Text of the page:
W3C home > Mailing lists > Public > public-webrtc@w3.org > July 2013

Re: Moving forward with SDP control

From: Peter Thatcher <pthatcher@google.com>
Date: Fri, 19 Jul 2013 14:28:45 -0700
Message-ID: <CAJrXDUF7vO41D6hX=RTnUci=Q3+SPZ-fBnN8+kHtnA8VEr_+gA@mail.gmail.com>
To: cowwoc <cowwoc@bbs.darktech.org>
Cc: piranna@gmail.com, Kiran Kumar <g.kiranreddy4u@gmail.com>, Likepeng <likepeng@huawei.com>, Cullen Jennings <fluffy@iii.ca>, "public-webrtc@w3.org" <public-webrtc@w3.org>, "Matthew Kaufman (SKYPE)" <matthew.kaufman@skype.net>
You're right that you don't have to choose the key, and you don't have look
at it if don't want to.  But, it's still given to you, and you still have
to transport it to the remote side.  No matter how buried it is in an
opaque blog, it's still in there.
On Jul 19, 2013 2:02 PM, "cowwoc" <cowwoc@bbs.darktech.org> wrote:

>  Hi Peter,
>
>     It sounds like I'm missing something. As a web developer, I have
> haven't had to choose a SDES crypto key in order to initiate video chat.
> The underlying WebRTC implementation might have done so and I passed this
> opaque blob (SDP) over the wire, but I never had to touch it myself.
>
>     So what am I missing here?
>
> Thanks,
> Gili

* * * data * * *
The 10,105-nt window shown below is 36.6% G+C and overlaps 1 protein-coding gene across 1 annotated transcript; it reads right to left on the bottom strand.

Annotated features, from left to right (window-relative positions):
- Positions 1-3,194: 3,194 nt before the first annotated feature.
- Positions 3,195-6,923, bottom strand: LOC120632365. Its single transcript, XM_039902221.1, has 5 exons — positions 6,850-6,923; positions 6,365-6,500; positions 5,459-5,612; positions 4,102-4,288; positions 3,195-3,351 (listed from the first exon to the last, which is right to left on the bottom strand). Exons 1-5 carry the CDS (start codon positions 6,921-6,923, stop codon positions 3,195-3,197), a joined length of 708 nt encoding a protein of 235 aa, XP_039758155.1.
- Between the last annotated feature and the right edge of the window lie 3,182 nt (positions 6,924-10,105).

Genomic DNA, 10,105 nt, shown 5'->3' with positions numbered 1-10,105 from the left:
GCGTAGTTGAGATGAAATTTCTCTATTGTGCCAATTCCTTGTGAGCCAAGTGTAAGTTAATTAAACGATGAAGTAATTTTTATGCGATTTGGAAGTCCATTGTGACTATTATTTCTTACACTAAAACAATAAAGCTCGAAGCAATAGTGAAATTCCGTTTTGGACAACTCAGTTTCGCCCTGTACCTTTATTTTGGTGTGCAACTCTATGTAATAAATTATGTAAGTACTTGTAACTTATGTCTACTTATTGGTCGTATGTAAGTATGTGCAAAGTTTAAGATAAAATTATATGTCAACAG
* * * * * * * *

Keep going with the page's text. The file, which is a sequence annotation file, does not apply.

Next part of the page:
>
> On 19/07/2013 3:45 PM, Peter Thatcher wrote:
>
> On Fri, Jul 19, 2013 at 10:55 AM, cowwoc <cowwoc@bbs.darktech.org> wrote:
>
>>  Hi Peter,
>>
>>     That's not necessarily true.
>>
>>    - The only reason the user is exposed to this information in the
>>    first place is because the specification declared the bootstrap process out
>>    the scope.
>>     - Assuming we accept this design decision, we still don't have to
>>    give users access to the internals. The specification can declare this blob
>>    as an off-limits opaque token that MUST NOT be modified by the user.
>>
>>     The only reason the user is currently exposed to implementation
>> details is that the Signaling layer and Application API have been packed
>> into a single structure: SDP. If we separate these two, there would be no
>> need to expose internals to the end-user.
>>
>
>  Then how does the SDES crypto key chosen by one side get to the other
> side?  You can say it's not modifyable, but it's still readable, unless the
> signalling is done over a channel that the JS has no access to or control
> over.
>
>>   Gili
>>
>>
>> On 19/07/2013 1:31 PM, Peter Thatcher wrote:
>>
>> Everything that needs to be signalled needs to be available to the JS
>> because it's up the JS to signal it.  For example, if SDES is used, crypto
>> keys must be available to the JS because its up to the JS to send it to the
>> remote side.  There's no way for you to signal it without having access to
>> it.
>>
>>
>> On Fri, Jul 19, 2013 at 9:49 AM, piranna@gmail.com <piranna@gmail.com>wrote:
>>
>>> >     That is not strictly true. Any immutable low-level property should
>>> be hidden from the application developer. Meaning, as an application
>>> developer I don't care that the signaling layer is using encryption key
>>> "9823cuj980ru890e" and yet (I think) this shows up in the SDP. If I don't
>>> ever need to know about it, I shouldn't have access to it.
>>> >
>>>  +1
>>
>>
>>
>>
>
>
Received on Friday, 19 July 2013 21:29:13 UTC

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